Students do a “jigsaw” activity in which groups complete introductory research about some of the major groups that have come to North Dakota. The findings of their research will be recorded on a graphic organizer. They then compare notes with other students in order to learn general background information about each group.
This lesson is part of Great States: North Dakota | Unit 1: Introduction to North Dakota where students will examine seemingly objective terms and concepts. The materials and activities in this unit will give students a more nuanced understanding of how to set about learning about their state.
30 minutes (allow 45 minutes if traveling to library)
4.6.2: Explain the contributions of various ethnic groups (e.g., Native Americans, immigrants) to the history of North Dakota (e.g., food, traditions, languages, celebrations)
- Research books, textbooks, computers, or a school library (if possible)
- Class set of the Groups of North Dakota graphic organizer
- Ask students if they know when or how their families came to be in North Dakota. Then, indicate that they will be doing preliminary research about some to the groups that have come to the area we now call the State of North Dakota. They will be focusing on the difficulties confronted by each group and how the group influenced the economy, environment, culture, and history of North Dakota.
- Pass out the Groups of North Dakota graphic organizer. This activity will be done as a jigsaw. Divide students into four groups by having them count off to four. Form “expert” groups by having students work with students who have the same number. Assign each with one of the groups of people from the organizer to research. Within each group, a student can be assigned a category to focus on if there are enough students to do so. Note that the impact column should refer to what each group has contributed to North Dakota as a collective: of culture, economic impact, etc.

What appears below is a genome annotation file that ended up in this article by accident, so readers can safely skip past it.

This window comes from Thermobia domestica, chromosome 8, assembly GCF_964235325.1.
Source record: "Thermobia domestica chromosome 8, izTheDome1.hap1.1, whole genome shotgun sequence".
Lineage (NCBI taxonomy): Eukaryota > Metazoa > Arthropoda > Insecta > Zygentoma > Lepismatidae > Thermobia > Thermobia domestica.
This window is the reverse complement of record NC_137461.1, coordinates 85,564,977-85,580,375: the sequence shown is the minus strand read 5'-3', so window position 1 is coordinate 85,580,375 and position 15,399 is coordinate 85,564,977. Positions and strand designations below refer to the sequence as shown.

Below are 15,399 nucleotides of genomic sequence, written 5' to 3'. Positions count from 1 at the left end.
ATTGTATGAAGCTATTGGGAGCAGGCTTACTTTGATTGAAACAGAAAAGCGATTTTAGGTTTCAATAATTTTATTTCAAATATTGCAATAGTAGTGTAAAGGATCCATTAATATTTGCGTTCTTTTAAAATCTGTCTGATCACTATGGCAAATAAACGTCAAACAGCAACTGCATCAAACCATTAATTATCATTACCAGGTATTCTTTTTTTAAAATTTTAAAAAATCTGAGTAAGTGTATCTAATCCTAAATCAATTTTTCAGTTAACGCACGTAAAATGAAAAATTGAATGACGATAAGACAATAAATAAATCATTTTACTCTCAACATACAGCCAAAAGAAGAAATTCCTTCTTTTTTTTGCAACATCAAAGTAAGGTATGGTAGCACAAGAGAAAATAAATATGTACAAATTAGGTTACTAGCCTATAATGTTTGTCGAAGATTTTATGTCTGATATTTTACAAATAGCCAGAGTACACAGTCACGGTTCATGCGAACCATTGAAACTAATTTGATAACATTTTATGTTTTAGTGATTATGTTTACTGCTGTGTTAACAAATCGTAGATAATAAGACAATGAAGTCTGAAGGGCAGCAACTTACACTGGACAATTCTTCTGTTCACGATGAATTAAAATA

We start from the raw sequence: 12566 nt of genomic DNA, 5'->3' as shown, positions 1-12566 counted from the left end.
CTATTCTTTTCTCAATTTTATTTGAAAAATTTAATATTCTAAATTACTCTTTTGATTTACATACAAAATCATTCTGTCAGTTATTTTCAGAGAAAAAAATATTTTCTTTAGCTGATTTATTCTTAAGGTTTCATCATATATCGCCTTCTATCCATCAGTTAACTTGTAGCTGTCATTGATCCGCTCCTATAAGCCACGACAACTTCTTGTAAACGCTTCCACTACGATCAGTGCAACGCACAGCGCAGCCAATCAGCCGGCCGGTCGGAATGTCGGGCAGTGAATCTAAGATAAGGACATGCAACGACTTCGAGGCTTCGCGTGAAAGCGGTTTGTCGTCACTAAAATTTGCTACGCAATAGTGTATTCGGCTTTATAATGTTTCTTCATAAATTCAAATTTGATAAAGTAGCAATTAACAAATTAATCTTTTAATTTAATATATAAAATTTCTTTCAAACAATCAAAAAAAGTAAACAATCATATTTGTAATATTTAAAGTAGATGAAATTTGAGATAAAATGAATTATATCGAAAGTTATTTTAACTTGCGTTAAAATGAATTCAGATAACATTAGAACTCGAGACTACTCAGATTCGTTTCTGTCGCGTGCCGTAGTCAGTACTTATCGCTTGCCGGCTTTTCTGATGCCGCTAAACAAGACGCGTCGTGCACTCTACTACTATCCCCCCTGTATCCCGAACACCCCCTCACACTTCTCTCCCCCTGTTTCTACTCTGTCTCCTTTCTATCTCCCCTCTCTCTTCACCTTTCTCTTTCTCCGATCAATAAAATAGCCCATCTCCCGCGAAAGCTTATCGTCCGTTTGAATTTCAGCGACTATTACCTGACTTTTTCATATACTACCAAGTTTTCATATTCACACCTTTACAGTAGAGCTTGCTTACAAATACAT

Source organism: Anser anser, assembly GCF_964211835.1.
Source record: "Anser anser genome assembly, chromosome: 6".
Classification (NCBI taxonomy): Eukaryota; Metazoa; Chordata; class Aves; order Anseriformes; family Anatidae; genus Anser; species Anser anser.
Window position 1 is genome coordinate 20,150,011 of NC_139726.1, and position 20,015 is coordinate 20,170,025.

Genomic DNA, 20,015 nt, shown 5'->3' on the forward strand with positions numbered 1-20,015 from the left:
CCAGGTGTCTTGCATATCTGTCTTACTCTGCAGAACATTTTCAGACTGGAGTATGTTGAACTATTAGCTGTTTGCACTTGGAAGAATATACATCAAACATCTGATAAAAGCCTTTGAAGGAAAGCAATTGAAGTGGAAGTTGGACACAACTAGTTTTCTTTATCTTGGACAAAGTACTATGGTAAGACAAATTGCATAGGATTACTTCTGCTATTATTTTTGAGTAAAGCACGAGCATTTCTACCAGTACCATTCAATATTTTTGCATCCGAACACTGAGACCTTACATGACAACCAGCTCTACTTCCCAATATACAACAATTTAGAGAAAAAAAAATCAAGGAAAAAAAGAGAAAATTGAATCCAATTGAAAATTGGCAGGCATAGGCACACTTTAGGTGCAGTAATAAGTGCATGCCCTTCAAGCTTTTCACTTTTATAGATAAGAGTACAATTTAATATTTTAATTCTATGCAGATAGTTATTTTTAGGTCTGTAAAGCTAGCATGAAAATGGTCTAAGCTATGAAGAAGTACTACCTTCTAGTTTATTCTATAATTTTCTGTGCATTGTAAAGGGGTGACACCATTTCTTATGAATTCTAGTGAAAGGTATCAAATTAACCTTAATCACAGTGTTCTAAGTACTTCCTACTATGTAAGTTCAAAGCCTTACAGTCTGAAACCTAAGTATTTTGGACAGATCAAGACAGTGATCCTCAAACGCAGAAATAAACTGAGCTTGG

Research resources will depend on the availability of books, computers, textbooks, etc. in your classroom. If possible, expand this activity by planning a trip to the school library. The intention is for students do this as an introductory exercise, as they will be learning more about each of these groups throughout the year. Therefore, students should only be given 15 minutes to research their category.
- Once the “expert” groups have completed their initial research, rearrange them into groups that have one of each number (one from each research group). Then, they will share the information they have found in “home” groups comprised of these students, each with a different number. By the end of sharing, each student should thus have a completed graphic organizer.
- To conclude the lesson, each “home” group will develop one question that the class would like to answer about each of peoples they have just learned about.